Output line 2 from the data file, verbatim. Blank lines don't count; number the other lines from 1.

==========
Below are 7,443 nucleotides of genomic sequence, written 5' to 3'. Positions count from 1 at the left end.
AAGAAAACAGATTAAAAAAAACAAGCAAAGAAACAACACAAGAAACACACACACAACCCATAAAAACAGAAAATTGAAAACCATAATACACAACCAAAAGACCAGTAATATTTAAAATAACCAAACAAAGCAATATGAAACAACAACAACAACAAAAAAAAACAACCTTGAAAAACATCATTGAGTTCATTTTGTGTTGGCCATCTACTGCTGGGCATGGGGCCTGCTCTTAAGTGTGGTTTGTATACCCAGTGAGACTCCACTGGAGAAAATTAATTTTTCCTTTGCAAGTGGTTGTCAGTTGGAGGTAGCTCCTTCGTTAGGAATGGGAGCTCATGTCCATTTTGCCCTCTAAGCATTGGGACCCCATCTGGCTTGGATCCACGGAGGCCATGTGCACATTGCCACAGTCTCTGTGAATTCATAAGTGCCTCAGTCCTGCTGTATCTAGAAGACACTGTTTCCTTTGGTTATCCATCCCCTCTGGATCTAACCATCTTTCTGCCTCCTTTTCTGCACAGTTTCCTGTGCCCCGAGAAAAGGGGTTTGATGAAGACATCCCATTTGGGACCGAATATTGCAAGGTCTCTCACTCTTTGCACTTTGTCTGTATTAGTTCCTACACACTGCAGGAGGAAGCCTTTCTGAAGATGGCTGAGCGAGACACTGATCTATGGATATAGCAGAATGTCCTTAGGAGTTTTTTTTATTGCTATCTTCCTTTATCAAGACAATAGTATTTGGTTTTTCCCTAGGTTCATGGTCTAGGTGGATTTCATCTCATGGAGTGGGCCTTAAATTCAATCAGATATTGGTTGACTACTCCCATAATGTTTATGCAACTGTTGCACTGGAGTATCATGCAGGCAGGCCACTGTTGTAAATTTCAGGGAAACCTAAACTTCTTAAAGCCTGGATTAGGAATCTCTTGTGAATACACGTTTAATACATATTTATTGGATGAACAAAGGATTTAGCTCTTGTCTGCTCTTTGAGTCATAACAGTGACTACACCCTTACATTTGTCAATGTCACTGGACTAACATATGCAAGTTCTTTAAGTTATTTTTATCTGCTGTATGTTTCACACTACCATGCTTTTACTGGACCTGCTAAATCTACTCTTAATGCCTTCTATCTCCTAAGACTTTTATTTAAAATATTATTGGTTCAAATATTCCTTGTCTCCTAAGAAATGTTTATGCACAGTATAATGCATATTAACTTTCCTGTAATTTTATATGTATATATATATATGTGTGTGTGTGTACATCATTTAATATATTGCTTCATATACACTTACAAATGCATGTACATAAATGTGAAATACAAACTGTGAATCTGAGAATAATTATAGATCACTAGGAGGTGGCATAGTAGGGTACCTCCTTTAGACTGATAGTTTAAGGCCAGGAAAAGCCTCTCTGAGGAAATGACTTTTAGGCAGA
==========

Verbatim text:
AAGAAAACAGATTAAAAAAAACAAGCAAAGAAACAACACAAGAAACACACACACAACCCATAAAAACAGAAAATTGAAAACCATAATACACAACCAAAAGACCAGTAATATTTAAAATAACCAAACAAAGCAATATGAAACAACAACAACAACAAAAAAAAACAACCTTGAAAAACATCATTGAGTTCATTTTGTGTTGGCCATCTACTGCTGGGCATGGGGCCTGCTCTTAAGTGTGGTTTGTATACCCAGTGAGACTCCACTGGAGAAAATTAATTTTTCCTTTGCAAGTGGTTGTCAGTTGGAGGTAGCTCCTTCGTTAGGAATGGGAGCTCATGTCCATTTTGCCCTCTAAGCATTGGGACCCCATCTGGCTTGGATCCACGGAGGCCATGTGCACATTGCCACAGTCTCTGTGAATTCATAAGTGCCTCAGTCCTGCTGTATCTAGAAGACACTGTTTCCTTTGGTTATCCATCCCCTCTGGATCTAACCATCTTTCTGCCTCCTTTTCTGCACAGTTTCCTGTGCCCCGAGAAAAGGGGTTTGATGAAGACATCCCATTTGGGACCGAATATTGCAAGGTCTCTCACTCTTTGCACTTTGTCTGTATTAGTTCCTACACACTGCAGGAGGAAGCCTTTCTGAAGATGGCTGAGCGAGACACTGATCTATGGATATAGCAGAATGTCCTTAGGAGTTTTTTTTATTGCTATCTTCCTTTATCAAGACAATAGTATTTGGTTTTTCCCTAGGTTCATGGTCTAGGTGGATTTCATCTCATGGAGTGGGCCTTAAATTCAATCAGATATTGGTTGACTACTCCCATAATGTTTATGCAACTGTTGCACTGGAGTATCATGCAGGCAGGCCACTGTTGTAAATTTCAGGGAAACCTAAACTTCTTAAAGCCTGGATTAGGAATCTCTTGTGAATACACGTTTAATACATATTTATTGGATGAACAAAGGATTTAGCTCTTGTCTGCTCTTTGAGTCATAACAGTGACTACACCCTTACATTTGTCAATGTCACTGGACTAACATATGCAAGTTCTTTAAGTTATTTTTATCTGCTGTATGTTTCACACTACCATGCTTTTACTGGACCTGCTAAATCTACTCTTAATGCCTTCTATCTCCTAAGACTTTTATTTAAAATATTATTGGTTCAAATATTCCTTGTCTCCTAAGAAATGTTTATGCACAGTATAATGCATATTAACTTTCCTGTAATTTTATATGTATATATATATATGTGTGTGTGTGTACATCATTTAATATATTGCTTCATATACACTTACAAATGCATGTACATAAATGTGAAATACAAACTGTGAATCTGAGAATAATTATAGATCACTAGGAGGTGGCATAGTAGGGTACCTCCTTTAGACTGATAGTTTAAGGCCAGGAAAAGCCTCTCTGAGGAAATGACTTTTAGGCAGA